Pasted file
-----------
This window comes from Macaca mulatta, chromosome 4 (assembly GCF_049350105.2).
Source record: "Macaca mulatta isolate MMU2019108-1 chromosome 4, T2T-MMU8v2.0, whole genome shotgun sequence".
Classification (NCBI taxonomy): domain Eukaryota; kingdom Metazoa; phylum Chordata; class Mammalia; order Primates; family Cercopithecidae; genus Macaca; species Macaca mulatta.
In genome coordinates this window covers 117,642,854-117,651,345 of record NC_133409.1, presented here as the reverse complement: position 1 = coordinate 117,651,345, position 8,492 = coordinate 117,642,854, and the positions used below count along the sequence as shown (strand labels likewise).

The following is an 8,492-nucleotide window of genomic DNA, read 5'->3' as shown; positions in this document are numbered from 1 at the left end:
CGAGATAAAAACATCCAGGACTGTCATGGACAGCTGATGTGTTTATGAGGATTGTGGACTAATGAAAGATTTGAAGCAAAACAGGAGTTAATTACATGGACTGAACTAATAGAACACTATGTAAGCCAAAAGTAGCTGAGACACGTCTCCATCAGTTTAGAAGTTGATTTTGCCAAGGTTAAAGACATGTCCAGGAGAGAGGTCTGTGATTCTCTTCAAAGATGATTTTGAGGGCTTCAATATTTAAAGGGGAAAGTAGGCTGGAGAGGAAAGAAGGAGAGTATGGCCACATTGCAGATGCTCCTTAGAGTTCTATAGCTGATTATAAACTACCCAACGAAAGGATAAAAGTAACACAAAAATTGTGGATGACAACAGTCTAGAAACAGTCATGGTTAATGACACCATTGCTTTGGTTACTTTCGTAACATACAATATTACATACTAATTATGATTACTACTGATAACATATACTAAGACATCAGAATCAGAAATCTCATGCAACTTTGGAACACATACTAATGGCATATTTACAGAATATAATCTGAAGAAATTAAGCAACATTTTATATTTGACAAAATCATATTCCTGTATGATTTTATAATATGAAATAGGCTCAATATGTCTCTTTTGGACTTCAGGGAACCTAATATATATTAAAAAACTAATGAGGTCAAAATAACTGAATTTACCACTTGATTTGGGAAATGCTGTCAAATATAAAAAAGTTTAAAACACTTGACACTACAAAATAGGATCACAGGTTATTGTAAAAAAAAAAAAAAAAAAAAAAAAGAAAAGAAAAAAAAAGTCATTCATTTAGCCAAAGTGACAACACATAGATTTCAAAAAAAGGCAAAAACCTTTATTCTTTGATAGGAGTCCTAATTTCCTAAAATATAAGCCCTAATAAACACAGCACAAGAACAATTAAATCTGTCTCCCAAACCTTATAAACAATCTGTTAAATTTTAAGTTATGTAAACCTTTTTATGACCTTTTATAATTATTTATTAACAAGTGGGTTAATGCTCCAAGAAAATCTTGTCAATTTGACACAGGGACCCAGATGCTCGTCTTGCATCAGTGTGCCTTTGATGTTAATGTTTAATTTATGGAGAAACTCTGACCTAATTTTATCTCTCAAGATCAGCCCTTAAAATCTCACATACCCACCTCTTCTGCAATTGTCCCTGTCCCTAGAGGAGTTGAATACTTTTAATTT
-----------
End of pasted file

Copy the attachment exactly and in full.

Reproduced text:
This window comes from Macaca mulatta, chromosome 4 (assembly GCF_049350105.2).
Source record: "Macaca mulatta isolate MMU2019108-1 chromosome 4, T2T-MMU8v2.0, whole genome shotgun sequence".
Classification (NCBI taxonomy): domain Eukaryota; kingdom Metazoa; phylum Chordata; class Mammalia; order Primates; family Cercopithecidae; genus Macaca; species Macaca mulatta.
In genome coordinates this window covers 117,642,854-117,651,345 of record NC_133409.1, presented here as the reverse complement: position 1 = coordinate 117,651,345, position 8,492 = coordinate 117,642,854, and the positions used below count along the sequence as shown (strand labels likewise).

The following is an 8,492-nucleotide window of genomic DNA, read 5'->3' as shown; positions in this document are numbered from 1 at the left end:
CGAGATAAAAACATCCAGGACTGTCATGGACAGCTGATGTGTTTATGAGGATTGTGGACTAATGAAAGATTTGAAGCAAAACAGGAGTTAATTACATGGACTGAACTAATAGAACACTATGTAAGCCAAAAGTAGCTGAGACACGTCTCCATCAGTTTAGAAGTTGATTTTGCCAAGGTTAAAGACATGTCCAGGAGAGAGGTCTGTGATTCTCTTCAAAGATGATTTTGAGGGCTTCAATATTTAAAGGGGAAAGTAGGCTGGAGAGGAAAGAAGGAGAGTATGGCCACATTGCAGATGCTCCTTAGAGTTCTATAGCTGATTATAAACTACCCAACGAAAGGATAAAAGTAACACAAAAATTGTGGATGACAACAGTCTAGAAACAGTCATGGTTAATGACACCATTGCTTTGGTTACTTTCGTAACATACAATATTACATACTAATTATGATTACTACTGATAACATATACTAAGACATCAGAATCAGAAATCTCATGCAACTTTGGAACACATACTAATGGCATATTTACAGAATATAATCTGAAGAAATTAAGCAACATTTTATATTTGACAAAATCATATTCCTGTATGATTTTATAATATGAAATAGGCTCAATATGTCTCTTTTGGACTTCAGGGAACCTAATATATATTAAAAAACTAATGAGGTCAAAATAACTGAATTTACCACTTGATTTGGGAAATGCTGTCAAATATAAAAAAGTTTAAAACACTTGACACTACAAAATAGGATCACAGGTTATTGTAAAAAAAAAAAAAAAAAAAAAAAAGAAAAGAAAAAAAAAGTCATTCATTTAGCCAAAGTGACAACACATAGATTTCAAAAAAAGGCAAAAACCTTTATTCTTTGATAGGAGTCCTAATTTCCTAAAATATAAGCCCTAATAAACACAGCACAAGAACAATTAAATCTGTCTCCCAAACCTTATAAACAATCTGTTAAATTTTAAGTTATGTAAACCTTTTTATGACCTTTTATAATTATTTATTAACAAGTGGGTTAATGCTCCAAGAAAATCTTGTCAATTTGACACAGGGACCCAGATGCTCGTCTTGCATCAGTGTGCCTTTGATGTTAATGTTTAATTTATGGAGAAACTCTGACCTAATTTTATCTCTCAAGATCAGCCCTTAAAATCTCACATACCCACCTCTTCTGCAATTGTCCCTGTCCCTAGAGGAGTTGAATACTTTTAATTT